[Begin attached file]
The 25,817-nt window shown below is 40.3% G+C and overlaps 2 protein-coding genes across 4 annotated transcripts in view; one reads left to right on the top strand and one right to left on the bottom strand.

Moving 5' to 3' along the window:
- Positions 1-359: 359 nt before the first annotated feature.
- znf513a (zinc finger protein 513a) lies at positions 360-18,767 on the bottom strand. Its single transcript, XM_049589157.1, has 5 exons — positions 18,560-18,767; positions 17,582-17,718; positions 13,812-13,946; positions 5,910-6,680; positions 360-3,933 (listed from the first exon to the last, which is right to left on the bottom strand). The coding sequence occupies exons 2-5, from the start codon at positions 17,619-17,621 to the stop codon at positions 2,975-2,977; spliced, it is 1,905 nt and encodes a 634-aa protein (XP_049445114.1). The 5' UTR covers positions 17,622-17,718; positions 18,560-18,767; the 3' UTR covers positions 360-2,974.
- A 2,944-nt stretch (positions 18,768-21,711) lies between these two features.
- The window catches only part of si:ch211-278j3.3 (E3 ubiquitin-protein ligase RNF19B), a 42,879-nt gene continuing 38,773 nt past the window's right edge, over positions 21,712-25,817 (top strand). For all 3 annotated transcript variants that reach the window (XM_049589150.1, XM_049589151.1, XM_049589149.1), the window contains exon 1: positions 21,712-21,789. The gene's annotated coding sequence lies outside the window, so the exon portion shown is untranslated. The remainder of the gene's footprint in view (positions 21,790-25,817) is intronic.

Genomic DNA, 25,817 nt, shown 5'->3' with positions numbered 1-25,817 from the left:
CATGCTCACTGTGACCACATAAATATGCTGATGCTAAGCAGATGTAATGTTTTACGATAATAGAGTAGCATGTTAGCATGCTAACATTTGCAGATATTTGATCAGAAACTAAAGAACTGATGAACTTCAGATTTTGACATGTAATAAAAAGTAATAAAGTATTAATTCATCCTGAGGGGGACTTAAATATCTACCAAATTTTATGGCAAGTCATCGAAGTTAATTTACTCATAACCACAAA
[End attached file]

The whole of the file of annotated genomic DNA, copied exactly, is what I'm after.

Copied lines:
The 25,817-nt window shown below is 40.3% G+C and overlaps 2 protein-coding genes across 4 annotated transcripts in view; one reads left to right on the top strand and one right to left on the bottom strand.

Moving 5' to 3' along the window:
- Positions 1-359: 359 nt before the first annotated feature.
- znf513a (zinc finger protein 513a) lies at positions 360-18,767 on the bottom strand. Its single transcript, XM_049589157.1, has 5 exons — positions 18,560-18,767; positions 17,582-17,718; positions 13,812-13,946; positions 5,910-6,680; positions 360-3,933 (listed from the first exon to the last, which is right to left on the bottom strand). The coding sequence occupies exons 2-5, from the start codon at positions 17,619-17,621 to the stop codon at positions 2,975-2,977; spliced, it is 1,905 nt and encodes a 634-aa protein (XP_049445114.1). The 5' UTR covers positions 17,622-17,718; positions 18,560-18,767; the 3' UTR covers positions 360-2,974.
- A 2,944-nt stretch (positions 18,768-21,711) lies between these two features.
- The window catches only part of si:ch211-278j3.3 (E3 ubiquitin-protein ligase RNF19B), a 42,879-nt gene continuing 38,773 nt past the window's right edge, over positions 21,712-25,817 (top strand). For all 3 annotated transcript variants that reach the window (XM_049589150.1, XM_049589151.1, XM_049589149.1), the window contains exon 1: positions 21,712-21,789. The gene's annotated coding sequence lies outside the window, so the exon portion shown is untranslated. The remainder of the gene's footprint in view (positions 21,790-25,817) is intronic.

Genomic DNA, 25,817 nt, shown 5'->3' with positions numbered 1-25,817 from the left:
CATGCTCACTGTGACCACATAAATATGCTGATGCTAAGCAGATGTAATGTTTTACGATAATAGAGTAGCATGTTAGCATGCTAACATTTGCAGATATTTGATCAGAAACTAAAGAACTGATGAACTTCAGATTTTGACATGTAATAAAAAGTAATAAAGTATTAATTCATCCTGAGGGGGACTTAAATATCTACCAAATTTTATGGCAAGTCATCGAAGTTAATTTACTCATAACCACAAA